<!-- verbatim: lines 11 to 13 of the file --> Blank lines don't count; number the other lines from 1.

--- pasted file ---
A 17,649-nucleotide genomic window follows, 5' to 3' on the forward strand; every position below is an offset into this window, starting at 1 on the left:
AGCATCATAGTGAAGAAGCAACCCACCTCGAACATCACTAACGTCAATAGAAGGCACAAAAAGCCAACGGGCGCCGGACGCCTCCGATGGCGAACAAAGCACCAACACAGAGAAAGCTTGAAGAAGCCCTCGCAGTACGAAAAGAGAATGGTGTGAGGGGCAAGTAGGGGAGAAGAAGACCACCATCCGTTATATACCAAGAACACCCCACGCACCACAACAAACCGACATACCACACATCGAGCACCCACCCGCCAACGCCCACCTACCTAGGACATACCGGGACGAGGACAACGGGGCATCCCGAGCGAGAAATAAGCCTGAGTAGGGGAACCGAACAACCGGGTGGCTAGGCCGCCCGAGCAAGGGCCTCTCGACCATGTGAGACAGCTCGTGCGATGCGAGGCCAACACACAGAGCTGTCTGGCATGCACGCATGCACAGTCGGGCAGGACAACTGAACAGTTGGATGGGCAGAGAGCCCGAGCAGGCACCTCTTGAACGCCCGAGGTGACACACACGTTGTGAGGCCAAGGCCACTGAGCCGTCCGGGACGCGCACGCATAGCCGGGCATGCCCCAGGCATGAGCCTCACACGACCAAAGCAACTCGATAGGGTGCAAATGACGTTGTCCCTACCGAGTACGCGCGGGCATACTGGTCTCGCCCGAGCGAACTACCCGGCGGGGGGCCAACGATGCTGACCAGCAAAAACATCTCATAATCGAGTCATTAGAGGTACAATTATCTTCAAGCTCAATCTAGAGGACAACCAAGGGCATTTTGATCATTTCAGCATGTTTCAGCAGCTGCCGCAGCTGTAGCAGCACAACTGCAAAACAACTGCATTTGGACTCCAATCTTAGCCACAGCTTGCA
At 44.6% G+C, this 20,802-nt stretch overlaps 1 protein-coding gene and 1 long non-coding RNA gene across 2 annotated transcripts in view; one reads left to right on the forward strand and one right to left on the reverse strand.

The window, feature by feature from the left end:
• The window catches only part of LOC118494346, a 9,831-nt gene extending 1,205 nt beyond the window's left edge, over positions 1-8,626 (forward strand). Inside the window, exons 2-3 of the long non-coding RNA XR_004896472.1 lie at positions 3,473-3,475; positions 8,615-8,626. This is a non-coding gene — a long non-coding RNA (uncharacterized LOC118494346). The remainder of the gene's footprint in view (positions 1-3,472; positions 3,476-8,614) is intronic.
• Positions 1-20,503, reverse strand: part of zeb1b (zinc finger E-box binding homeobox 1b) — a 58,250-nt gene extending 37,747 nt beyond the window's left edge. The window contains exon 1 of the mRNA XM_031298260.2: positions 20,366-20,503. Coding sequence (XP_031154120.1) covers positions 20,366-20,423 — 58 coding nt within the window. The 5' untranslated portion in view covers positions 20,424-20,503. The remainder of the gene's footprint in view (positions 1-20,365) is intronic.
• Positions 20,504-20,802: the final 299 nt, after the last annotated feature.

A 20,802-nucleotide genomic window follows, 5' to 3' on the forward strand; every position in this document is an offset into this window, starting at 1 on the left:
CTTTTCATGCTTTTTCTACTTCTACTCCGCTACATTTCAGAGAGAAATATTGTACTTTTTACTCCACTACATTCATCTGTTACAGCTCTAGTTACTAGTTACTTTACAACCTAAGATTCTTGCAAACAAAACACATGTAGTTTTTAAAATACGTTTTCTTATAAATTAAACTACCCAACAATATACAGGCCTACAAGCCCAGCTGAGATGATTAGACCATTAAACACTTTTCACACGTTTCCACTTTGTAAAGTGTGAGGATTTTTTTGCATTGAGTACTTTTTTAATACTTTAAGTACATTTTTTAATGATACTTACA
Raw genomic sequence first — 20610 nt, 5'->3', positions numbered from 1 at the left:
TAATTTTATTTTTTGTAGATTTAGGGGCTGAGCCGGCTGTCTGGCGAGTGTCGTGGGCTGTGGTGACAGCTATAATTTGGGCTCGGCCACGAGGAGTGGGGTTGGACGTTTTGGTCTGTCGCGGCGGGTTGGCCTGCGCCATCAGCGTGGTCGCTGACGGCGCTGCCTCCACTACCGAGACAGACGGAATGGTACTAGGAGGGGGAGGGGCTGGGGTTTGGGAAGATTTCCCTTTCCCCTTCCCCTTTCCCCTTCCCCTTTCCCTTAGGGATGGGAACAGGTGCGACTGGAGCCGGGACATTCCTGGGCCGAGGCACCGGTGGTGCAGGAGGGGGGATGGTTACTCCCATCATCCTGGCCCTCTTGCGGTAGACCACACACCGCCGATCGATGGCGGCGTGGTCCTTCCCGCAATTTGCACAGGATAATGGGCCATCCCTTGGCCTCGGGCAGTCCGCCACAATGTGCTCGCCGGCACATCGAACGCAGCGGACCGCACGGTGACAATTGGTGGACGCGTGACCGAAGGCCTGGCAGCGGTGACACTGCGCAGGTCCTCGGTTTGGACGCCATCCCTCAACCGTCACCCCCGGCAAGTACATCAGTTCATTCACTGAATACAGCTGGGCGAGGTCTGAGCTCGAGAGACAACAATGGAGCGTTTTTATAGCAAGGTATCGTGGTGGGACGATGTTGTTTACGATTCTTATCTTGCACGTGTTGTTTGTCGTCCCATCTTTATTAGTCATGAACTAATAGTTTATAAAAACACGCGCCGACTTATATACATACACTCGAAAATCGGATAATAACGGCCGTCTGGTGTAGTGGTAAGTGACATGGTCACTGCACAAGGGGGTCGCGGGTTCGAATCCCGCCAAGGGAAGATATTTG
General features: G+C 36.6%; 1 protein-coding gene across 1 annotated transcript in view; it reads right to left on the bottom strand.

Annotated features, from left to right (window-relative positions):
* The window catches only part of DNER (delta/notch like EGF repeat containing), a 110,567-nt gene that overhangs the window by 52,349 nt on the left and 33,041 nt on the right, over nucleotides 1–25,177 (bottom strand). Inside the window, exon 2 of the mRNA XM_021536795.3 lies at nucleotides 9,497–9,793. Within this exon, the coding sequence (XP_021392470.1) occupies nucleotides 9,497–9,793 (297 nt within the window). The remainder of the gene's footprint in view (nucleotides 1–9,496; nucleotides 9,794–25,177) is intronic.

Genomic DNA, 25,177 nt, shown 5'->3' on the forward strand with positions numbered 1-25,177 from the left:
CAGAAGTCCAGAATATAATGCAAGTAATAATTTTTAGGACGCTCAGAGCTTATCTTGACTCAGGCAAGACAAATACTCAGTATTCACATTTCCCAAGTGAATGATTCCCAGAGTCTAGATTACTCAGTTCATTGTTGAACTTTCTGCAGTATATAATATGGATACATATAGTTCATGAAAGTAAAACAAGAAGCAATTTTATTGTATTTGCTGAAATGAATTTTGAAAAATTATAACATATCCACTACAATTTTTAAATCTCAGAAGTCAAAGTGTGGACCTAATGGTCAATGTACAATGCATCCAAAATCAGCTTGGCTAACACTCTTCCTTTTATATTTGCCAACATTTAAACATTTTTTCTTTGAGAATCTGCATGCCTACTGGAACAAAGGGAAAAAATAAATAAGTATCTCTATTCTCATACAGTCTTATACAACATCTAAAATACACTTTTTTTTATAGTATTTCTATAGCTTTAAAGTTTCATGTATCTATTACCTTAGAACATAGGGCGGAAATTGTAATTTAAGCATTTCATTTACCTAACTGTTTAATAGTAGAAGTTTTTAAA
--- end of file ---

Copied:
TAATTTTATTTTTTGTAGATTTAGGGGCTGAGCCGGCTGTCTGGCGAGTGTCGTGGGCTGTGGTGACAGCTATAATTTGGGCTCGGCCACGAGGAGTGGGGTTGGACGTTTTGGTCTGTCGCGGCGGGTTGGCCTGCGCCATCAGCGTGGTCGCTGACGGCGCTGCCTCCACTACCGAGACAGACGGAATGGTACTAGGAGGGGGAGGGGCTGGGGTTTGGGAAGATTTCCCTTTCCCCTTCCCCTTTCCCCTTCCCCTTTCCCTTAGGGATGGGAACAGGTGCGACTGGAGCCGGGACATTCCTGGGCCGAGGCACCGGTGGTGCAGGAGGGGGGATGGTTACTCCCATCATCCTGGCCCTCTTGCGGTAGACCACACACCGCCGATCGATGGCGGCGTGGTCCTTCCCGCAATTTGCACAGGATAATGGGCCATCCCTTGGCCTCGGGCAGTCCGCCACAATGTGCTCGCCGGCACATCGAACGCAGCGGACCGCACGGTGACAATTGGTGGACGCGTGACCGAAGGCCTGGCAGCGGTGACACTGCGCAGGTCCTCGGTTTGGACGCCATCCCTCAACCGTCACCCCCGGCAAGTACATCAGTTCATTCACTGAATACAGCTGGGCGAGGTCTGAGCTCGAGAGACAACAATGGAGCGTTTTTATAGCAAGGTATCGTGGTGGGACGATGTTGTTTACGATTCTTATCTTGCACGTGTTGTTTGTCGTCCCATCTTTATTAGTCATGAACTAATAGTTTATAAAAACACGCGCCGACTTATATACATACACTCGAAAATCGGATAATAACGGCCGTCTGGTGTAGTGGTAAGTGACATGGTCACTGCACAAGGGGGTCGCGGGTTCGAATCCCGCCAAGGGAAGATATTTG
General features: G+C 36.6%; 1 protein-coding gene across 1 annotated transcript in view; it reads right to left on the bottom strand.

Annotated features, from left to right (window-relative positions):